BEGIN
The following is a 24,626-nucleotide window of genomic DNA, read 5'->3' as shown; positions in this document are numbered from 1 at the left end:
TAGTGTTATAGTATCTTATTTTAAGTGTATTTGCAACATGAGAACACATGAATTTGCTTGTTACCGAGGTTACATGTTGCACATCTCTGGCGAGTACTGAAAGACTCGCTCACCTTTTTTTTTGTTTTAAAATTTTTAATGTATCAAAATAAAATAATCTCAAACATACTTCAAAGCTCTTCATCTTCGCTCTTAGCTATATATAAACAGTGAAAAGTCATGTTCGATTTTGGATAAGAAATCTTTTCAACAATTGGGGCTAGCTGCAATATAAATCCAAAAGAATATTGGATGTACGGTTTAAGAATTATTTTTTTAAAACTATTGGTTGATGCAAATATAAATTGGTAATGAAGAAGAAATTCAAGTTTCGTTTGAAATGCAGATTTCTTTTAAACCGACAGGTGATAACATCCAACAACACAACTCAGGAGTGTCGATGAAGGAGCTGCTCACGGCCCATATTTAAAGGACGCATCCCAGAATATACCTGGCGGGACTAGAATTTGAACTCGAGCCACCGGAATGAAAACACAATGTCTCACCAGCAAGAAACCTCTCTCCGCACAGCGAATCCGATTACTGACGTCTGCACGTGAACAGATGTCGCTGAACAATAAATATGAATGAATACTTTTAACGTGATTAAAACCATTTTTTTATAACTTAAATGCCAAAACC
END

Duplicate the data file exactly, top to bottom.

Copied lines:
The following is a 24,626-nucleotide window of genomic DNA, read 5'->3' as shown; positions in this document are numbered from 1 at the left end:
TAGTGTTATAGTATCTTATTTTAAGTGTATTTGCAACATGAGAACACATGAATTTGCTTGTTACCGAGGTTACATGTTGCACATCTCTGGCGAGTACTGAAAGACTCGCTCACCTTTTTTTTTGTTTTAAAATTTTTAATGTATCAAAATAAAATAATCTCAAACATACTTCAAAGCTCTTCATCTTCGCTCTTAGCTATATATAAACAGTGAAAAGTCATGTTCGATTTTGGATAAGAAATCTTTTCAACAATTGGGGCTAGCTGCAATATAAATCCAAAAGAATATTGGATGTACGGTTTAAGAATTATTTTTTTAAAACTATTGGTTGATGCAAATATAAATTGGTAATGAAGAAGAAATTCAAGTTTCGTTTGAAATGCAGATTTCTTTTAAACCGACAGGTGATAACATCCAACAACACAACTCAGGAGTGTCGATGAAGGAGCTGCTCACGGCCCATATTTAAAGGACGCATCCCAGAATATACCTGGCGGGACTAGAATTTGAACTCGAGCCACCGGAATGAAAACACAATGTCTCACCAGCAAGAAACCTCTCTCCGCACAGCGAATCCGATTACTGACGTCTGCACGTGAACAGATGTCGCTGAACAATAAATATGAATGAATACTTTTAACGTGATTAAAACCATTTTTTTATAACTTAAATGCCAAAACC